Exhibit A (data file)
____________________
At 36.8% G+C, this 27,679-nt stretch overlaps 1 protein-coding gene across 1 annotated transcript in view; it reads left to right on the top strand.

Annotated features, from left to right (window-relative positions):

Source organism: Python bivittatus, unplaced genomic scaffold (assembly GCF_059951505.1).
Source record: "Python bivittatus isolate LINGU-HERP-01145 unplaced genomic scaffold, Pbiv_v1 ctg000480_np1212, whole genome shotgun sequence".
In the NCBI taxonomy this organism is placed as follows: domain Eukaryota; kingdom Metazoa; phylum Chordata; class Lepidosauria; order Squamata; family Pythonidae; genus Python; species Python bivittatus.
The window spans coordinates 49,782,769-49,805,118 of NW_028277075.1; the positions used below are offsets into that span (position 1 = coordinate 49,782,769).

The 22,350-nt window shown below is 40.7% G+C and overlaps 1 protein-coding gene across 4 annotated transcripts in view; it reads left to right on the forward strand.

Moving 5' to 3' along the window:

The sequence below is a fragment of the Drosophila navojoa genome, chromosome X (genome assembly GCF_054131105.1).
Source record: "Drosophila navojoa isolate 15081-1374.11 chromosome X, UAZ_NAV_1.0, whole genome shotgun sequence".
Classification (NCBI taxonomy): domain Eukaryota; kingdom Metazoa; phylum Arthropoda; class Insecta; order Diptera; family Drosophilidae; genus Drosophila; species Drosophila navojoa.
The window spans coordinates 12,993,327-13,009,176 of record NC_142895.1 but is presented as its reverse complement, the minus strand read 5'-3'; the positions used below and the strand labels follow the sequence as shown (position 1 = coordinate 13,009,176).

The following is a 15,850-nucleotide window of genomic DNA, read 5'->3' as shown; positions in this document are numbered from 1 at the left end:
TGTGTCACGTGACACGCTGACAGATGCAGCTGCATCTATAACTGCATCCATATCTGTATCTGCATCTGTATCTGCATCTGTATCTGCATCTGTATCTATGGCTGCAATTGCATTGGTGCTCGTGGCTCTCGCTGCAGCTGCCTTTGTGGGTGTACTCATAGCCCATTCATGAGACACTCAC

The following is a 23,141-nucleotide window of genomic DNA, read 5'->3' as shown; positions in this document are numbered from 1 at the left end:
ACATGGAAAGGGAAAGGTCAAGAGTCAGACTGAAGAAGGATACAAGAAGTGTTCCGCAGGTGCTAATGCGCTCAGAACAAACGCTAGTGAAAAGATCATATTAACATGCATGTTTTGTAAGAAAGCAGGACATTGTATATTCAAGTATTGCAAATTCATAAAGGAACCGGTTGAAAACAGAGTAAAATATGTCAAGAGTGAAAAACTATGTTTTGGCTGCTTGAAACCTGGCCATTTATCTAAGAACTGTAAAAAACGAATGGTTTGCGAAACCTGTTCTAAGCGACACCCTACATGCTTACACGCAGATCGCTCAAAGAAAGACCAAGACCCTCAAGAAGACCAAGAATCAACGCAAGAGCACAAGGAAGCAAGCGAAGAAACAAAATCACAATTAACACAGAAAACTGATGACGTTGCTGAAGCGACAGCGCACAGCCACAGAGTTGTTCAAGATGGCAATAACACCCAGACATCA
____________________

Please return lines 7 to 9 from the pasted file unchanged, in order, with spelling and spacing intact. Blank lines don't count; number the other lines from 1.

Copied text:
The 22,350-nt window shown below is 40.7% G+C and overlaps 1 protein-coding gene across 4 annotated transcripts in view; it reads left to right on the forward strand.

Moving 5' to 3' along the window:

The sequence below is a fragment of the Drosophila navojoa genome, chromosome X (genome assembly GCF_054131105.1).